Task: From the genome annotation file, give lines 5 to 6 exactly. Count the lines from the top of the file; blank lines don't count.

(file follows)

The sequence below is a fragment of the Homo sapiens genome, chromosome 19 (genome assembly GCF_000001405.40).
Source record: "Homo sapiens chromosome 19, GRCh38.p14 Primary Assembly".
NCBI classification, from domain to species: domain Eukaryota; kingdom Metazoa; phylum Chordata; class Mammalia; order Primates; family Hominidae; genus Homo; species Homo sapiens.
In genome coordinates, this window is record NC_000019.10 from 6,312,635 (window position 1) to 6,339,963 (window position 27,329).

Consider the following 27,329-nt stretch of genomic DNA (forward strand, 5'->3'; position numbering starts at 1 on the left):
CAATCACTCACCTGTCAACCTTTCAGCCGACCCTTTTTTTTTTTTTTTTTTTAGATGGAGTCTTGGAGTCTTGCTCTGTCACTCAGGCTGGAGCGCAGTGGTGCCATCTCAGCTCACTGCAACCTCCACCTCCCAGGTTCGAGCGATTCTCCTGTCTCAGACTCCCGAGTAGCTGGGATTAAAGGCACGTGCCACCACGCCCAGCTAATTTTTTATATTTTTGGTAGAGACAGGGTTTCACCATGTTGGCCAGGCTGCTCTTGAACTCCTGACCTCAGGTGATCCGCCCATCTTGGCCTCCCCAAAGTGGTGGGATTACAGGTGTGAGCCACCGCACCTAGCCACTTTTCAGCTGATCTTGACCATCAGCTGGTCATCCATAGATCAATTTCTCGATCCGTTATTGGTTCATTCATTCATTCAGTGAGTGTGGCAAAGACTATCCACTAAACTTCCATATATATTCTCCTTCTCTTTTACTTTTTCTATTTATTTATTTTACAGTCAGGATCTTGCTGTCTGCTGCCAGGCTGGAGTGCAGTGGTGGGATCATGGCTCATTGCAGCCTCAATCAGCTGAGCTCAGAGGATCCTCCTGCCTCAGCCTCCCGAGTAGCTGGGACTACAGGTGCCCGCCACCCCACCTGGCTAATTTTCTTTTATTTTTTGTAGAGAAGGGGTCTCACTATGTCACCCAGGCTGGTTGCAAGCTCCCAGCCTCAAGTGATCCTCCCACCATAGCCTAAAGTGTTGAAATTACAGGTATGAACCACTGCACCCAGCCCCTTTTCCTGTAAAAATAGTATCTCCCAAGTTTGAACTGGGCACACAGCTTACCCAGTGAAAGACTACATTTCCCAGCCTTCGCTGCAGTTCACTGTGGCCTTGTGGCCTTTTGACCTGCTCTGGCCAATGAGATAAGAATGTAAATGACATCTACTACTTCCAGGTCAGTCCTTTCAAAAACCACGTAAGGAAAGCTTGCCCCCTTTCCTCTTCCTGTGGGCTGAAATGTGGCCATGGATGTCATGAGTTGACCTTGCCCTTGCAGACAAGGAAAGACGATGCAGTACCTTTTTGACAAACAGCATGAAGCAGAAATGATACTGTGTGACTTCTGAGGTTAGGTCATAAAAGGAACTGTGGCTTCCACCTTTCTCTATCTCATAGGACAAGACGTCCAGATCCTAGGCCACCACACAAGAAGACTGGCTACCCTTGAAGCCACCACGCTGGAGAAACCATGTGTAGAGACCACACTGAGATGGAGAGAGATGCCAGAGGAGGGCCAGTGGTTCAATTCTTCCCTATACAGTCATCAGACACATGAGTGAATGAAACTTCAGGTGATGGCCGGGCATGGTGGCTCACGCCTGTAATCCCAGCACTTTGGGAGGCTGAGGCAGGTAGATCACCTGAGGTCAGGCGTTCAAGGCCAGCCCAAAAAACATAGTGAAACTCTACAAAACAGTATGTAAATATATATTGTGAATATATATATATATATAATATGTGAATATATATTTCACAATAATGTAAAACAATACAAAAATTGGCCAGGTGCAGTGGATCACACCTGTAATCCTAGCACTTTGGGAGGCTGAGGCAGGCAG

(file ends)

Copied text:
Consider the following 27,329-nt stretch of genomic DNA (forward strand, 5'->3'; position numbering starts at 1 on the left):
CAATCACTCACCTGTCAACCTTTCAGCCGACCCTTTTTTTTTTTTTTTTTTTAGATGGAGTCTTGGAGTCTTGCTCTGTCACTCAGGCTGGAGCGCAGTGGTGCCATCTCAGCTCACTGCAACCTCCACCTCCCAGGTTCGAGCGATTCTCCTGTCTCAGACTCCCGAGTAGCTGGGATTAAAGGCACGTGCCACCACGCCCAGCTAATTTTTTATATTTTTGGTAGAGACAGGGTTTCACCATGTTGGCCAGGCTGCTCTTGAACTCCTGACCTCAGGTGATCCGCCCATCTTGGCCTCCCCAAAGTGGTGGGATTACAGGTGTGAGCCACCGCACCTAGCCACTTTTCAGCTGATCTTGACCATCAGCTGGTCATCCATAGATCAATTTCTCGATCCGTTATTGGTTCATTCATTCATTCAGTGAGTGTGGCAAAGACTATCCACTAAACTTCCATATATATTCTCCTTCTCTTTTACTTTTTCTATTTATTTATTTTACAGTCAGGATCTTGCTGTCTGCTGCCAGGCTGGAGTGCAGTGGTGGGATCATGGCTCATTGCAGCCTCAATCAGCTGAGCTCAGAGGATCCTCCTGCCTCAGCCTCCCGAGTAGCTGGGACTACAGGTGCCCGCCACCCCACCTGGCTAATTTTCTTTTATTTTTTGTAGAGAAGGGGTCTCACTATGTCACCCAGGCTGGTTGCAAGCTCCCAGCCTCAAGTGATCCTCCCACCATAGCCTAAAGTGTTGAAATTACAGGTATGAACCACTGCACCCAGCCCCTTTTCCTGTAAAAATAGTATCTCCCAAGTTTGAACTGGGCACACAGCTTACCCAGTGAAAGACTACATTTCCCAGCCTTCGCTGCAGTTCACTGTGGCCTTGTGGCCTTTTGACCTGCTCTGGCCAATGAGATAAGAATGTAAATGACATCTACTACTTCCAGGTCAGTCCTTTCAAAAACCACGTAAGGAAAGCTTGCCCCCTTTCCTCTTCCTGTGGGCTGAAATGTGGCCATGGATGTCATGAGTTGACCTTGCCCTTGCAGACAAGGAAAGACGATGCAGTACCTTTTTGACAAACAGCATGAAGCAGAAATGATACTGTGTGACTTCTGAGGTTAGGTCATAAAAGGAACTGTGGCTTCCACCTTTCTCTATCTCATAGGACAAGACGTCCAGATCCTAGGCCACCACACAAGAAGACTGGCTACCCTTGAAGCCACCACGCTGGAGAAACCATGTGTAGAGACCACACTGAGATGGAGAGAGATGCCAGAGGAGGGCCAGTGGTTCAATTCTTCCCTATACAGTCATCAGACACATGAGTGAATGAAACTTCAGGTGATGGCCGGGCATGGTGGCTCACGCCTGTAATCCCAGCACTTTGGGAGGCTGAGGCAGGTAGATCACCTGAGGTCAGGCGTTCAAGGCCAGCCCAAAAAACATAGTGAAACTCTACAAAACAGTATGTAAATATATATTGTGAATATATATATATATATAATATGTGAATATATATTTCACAATAATGTAAAACAATACAAAAATTGGCCAGGTGCAGTGGATCACACCTGTAATCCTAGCACTTTGGGAGGCTGAGGCAGGCAG